Establishing end-to-end control of product labelling & customer-facing materials: 5 focal points for improvement for the year ahead

By Graham Francis, Channel Marketing Manager at global enterprise labelling solutions company Kallik.

In heavily regulated industries - including medical device manufacture, pharmaceuticals, chemicals and cosmetics - demand is intensifying for accurate, compliant and contextually-relevant product labelling. 

This has become a board-level topic now, given its strategic importance in reducing barriers to entry into new markets. At the same time, product transparency and process traceability are rising rapidly up regulators’ agenda, which is putting renewed pressure on global organisations to ensure they can provide the right product information and safety advice, for each market and customer group, however and wherever healthcare providers and consumers need to access it. The rise in e-labelling and electronic publishing of information is a further significant driver for change.

It is no coincidence that respected market analysts such as Gartner and IDC are predicting significant growth in spending on solutions for managing all of this. So what are the drivers that will prompt new urgency around investment in such software in 2020; what are the challenges and issues that manufacturers and brands need to bring under control; and what does good look like? In this article, Graham Francis, Channel Marketing Manager at Kallik, sets out five important drivers for building a global labelling strategy over the year ahead.

e-labelling best practice for the medical device industry

e-labelling is the electronic publishing of labelling content. For medical devices, this includes the Instructions/Directions for Use (IFU/DFU), printed labels on both product and packaging, plus promotional materials including advertising. Under the new Medical Device regulations, due to go live in May 2020, any device manufacturer with a web site must publish user information there, in electronic form.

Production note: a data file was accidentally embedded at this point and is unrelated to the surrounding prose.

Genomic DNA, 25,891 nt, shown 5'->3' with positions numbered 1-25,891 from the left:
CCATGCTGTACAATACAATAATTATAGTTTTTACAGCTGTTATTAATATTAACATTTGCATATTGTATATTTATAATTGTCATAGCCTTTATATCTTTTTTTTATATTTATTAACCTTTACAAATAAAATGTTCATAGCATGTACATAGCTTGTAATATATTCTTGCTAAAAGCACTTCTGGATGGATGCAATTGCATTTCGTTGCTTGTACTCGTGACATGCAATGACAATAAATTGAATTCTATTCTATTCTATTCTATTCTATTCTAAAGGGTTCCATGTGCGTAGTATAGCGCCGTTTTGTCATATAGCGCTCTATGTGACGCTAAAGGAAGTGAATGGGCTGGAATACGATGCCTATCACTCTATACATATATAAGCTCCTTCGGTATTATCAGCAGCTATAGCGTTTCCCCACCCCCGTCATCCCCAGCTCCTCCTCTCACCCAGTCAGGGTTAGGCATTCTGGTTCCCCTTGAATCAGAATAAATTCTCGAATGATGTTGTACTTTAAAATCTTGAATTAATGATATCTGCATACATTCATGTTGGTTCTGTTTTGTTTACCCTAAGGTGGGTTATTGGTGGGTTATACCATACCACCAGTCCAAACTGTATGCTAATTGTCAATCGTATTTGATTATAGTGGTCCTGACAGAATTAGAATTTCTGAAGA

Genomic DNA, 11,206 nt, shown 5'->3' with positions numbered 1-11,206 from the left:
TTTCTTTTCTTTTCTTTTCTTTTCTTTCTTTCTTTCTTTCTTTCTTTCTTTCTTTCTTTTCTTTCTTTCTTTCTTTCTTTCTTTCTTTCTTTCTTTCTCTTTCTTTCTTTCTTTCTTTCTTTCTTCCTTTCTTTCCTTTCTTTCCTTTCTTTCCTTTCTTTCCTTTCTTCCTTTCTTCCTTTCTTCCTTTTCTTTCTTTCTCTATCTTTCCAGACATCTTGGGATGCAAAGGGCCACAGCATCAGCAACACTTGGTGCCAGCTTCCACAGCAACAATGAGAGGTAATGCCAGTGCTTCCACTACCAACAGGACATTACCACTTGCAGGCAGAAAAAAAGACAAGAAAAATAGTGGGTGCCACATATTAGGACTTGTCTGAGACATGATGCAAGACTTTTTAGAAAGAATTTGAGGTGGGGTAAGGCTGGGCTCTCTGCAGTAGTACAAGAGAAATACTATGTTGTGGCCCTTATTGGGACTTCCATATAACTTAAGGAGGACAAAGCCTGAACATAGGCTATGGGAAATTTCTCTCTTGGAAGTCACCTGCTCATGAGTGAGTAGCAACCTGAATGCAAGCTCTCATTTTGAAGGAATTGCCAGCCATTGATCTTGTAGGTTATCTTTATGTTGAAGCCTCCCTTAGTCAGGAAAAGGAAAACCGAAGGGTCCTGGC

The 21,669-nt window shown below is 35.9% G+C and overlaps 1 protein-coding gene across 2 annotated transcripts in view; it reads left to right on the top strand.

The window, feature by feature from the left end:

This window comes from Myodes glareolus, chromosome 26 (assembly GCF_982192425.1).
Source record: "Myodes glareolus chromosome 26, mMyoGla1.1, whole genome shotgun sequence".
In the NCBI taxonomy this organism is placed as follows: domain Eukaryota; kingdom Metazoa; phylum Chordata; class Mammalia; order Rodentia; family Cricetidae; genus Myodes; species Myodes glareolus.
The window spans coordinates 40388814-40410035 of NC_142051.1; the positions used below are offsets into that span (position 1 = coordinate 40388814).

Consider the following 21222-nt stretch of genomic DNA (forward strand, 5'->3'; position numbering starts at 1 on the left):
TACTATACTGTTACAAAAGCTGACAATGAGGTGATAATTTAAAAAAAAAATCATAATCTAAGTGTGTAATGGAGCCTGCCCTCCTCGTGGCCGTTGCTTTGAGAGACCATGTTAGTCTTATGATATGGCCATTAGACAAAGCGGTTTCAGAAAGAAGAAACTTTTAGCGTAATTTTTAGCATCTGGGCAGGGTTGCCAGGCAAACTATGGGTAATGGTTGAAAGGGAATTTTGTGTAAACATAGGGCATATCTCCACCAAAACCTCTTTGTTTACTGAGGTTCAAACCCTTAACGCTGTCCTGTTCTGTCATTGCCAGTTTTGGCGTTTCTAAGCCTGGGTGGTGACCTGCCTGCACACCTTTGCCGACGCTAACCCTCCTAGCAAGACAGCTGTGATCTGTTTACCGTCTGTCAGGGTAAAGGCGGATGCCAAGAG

As well as being a compliance consideration, this also presents an opportunity for manufacturers to streamline processes for managing, publishing and updating content. Electronic IFUs can be more dynamic and interactive in application, including the use of animations, video and voice prompts to provide additional guidance – the kind of advances regulators and patient groups want to see more of, to make content more accessible and user-friendly to patients/device users. Hyperlinks to other published resources and real-time access to online specialist help can also be included. 

However, many companies do not yet have a holistic approach to managing labelling content. Publishing IFUs/DFUs both in print and online can add complexity and potential for continuity risk, without a ‘single source of labelling truth’ to work from. Drawing on best practices adopted in adjacent industries, Kallik’s Graham Francis explores how a more joined-up and coordinated approach can help with the smooth migration to electronic labelling and user content creation, while removing the pain from managing regional translations and market-specific variations.

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